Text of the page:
FROM NEW YORK comes the news that a vitamin company has failed to renew the contract of Billie Jean King in the wake of her admission that she once had a homosexual affair. King endorsed the vitamins on television, which suggested to the gullible that if they pop these particular pills they can rush the net the way she does. The question is whether the public will now think that by taking the vitamins they will become homosexual.

The question, of course, is ridiculous, but why then would the company not want to renew the contract? It would do so, presumably, because it thinks that King's value to them has been diminished ever since her affair became public knowledge. This is precisely what King must have feared, but it has become Billie Jean King's unenviable duty to have to reconcile fantasy with reality and in the process demolish some stereotypes about homosexuality.

No one could blame King for being hesitant to do what she has done. Homosexuals are hardly rewarded for announcing their sexual preference in this country -- maybe any country. There are some fields where it hardly matters, but it is no help to an actor, for instance, to be labeled a homosexual. Actors who have been have had a hard time sustaining their careers. The public does not want its fantasies messed with and it is hard to fantasize about some lover-boy movie star when the gossip columns are full of stuff about how the people he loves are of the same sex.

But Billie Jean King does not deal in fantasy. She deals totally in reality. She is, or was, one hell of a tennis player and it should matter not at all whether she rushed the net as a heterosexual, homosexual, bisexual or asexual. (I think that about covers it.) What matters is that she plays a swell game of tennis and is now one of the game's chief organizers. She has been instrumental in taking women's tennis to where it is today, which is more or less on a par with men's tennis. Billie Jean King's feminism is as sound as the dollar used to be.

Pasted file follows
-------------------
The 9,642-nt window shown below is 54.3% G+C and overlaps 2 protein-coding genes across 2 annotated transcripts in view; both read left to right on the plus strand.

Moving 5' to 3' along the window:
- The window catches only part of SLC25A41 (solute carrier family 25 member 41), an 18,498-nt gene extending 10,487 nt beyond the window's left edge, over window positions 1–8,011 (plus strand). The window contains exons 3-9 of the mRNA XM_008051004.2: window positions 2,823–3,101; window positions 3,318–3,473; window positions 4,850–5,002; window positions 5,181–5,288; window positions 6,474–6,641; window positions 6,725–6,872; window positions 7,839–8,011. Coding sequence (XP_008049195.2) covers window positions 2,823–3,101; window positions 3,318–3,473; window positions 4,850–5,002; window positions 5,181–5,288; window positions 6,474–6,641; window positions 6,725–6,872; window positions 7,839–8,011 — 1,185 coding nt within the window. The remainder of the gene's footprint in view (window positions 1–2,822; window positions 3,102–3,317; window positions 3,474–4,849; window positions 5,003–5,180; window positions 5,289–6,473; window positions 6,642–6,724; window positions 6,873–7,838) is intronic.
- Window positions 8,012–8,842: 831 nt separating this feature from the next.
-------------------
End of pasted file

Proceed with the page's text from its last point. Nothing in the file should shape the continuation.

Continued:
Success, though, has come at a price. Like male athletes before them, women athletes have hitched their starts to commerce -- to endorsements and sponsors and big gates and television. They have allowed the sport, all sports, to become part of the entertainment busines. In this way, it has been disassociated from reality, from what the athletes really do, which is play a game.

It's unfair to blame this play-acting solely on the athletes themsleves. They do what they have to do to make a living -- sometimes a very good living. It's hard to imagine that any athlete who announced himself or herself as gay would not be punished economically for that sort of honesty, although it is a sure thing that some athletes, like some non-athletes, are homosexuals. And it is hard to fault the companies, aware as they are of strong feelings against homosexuals. What they want to do, after all, is sell products, not inform the public and lead some sort of crusade in favor of gay rights.

But together, all of them -- the athletes, the networks and the sponsors -- have concocted this fantasy land of athletics in which everyone is clean and heterosexual and a member of the Fellowship of Christian Athletes. They have taken our sexual prejudices and hung them around the neck or organized sports, insisting for the sake of the dollar that athletes adhere to a certain standard of behavior.

But now Billie Jean King's little secret -- lesbianism -- is a secret not more and that is a healty thing. It is as healthy as the revelations a while back that some male athletes are gay and the reason it is healthy is not just because it diminishes the pressures on the athletes themselves, but because it demolishes the stereotypes about hmosexuality -- that gay males are feminine, gay women victims of hormone disorders or that there is no place for them in sports. Nothing contradicts this more than the facts.

If the tragedy and pain of the Billie Jean King affiar does nothing more than put a human face on homosexuality, she will have accomplished quite a bit. If she does no more than shatter some stereotypes, she will have contributed mightily to at least a tolerance of homosexuals and homosexuality.

That would be quite a feat.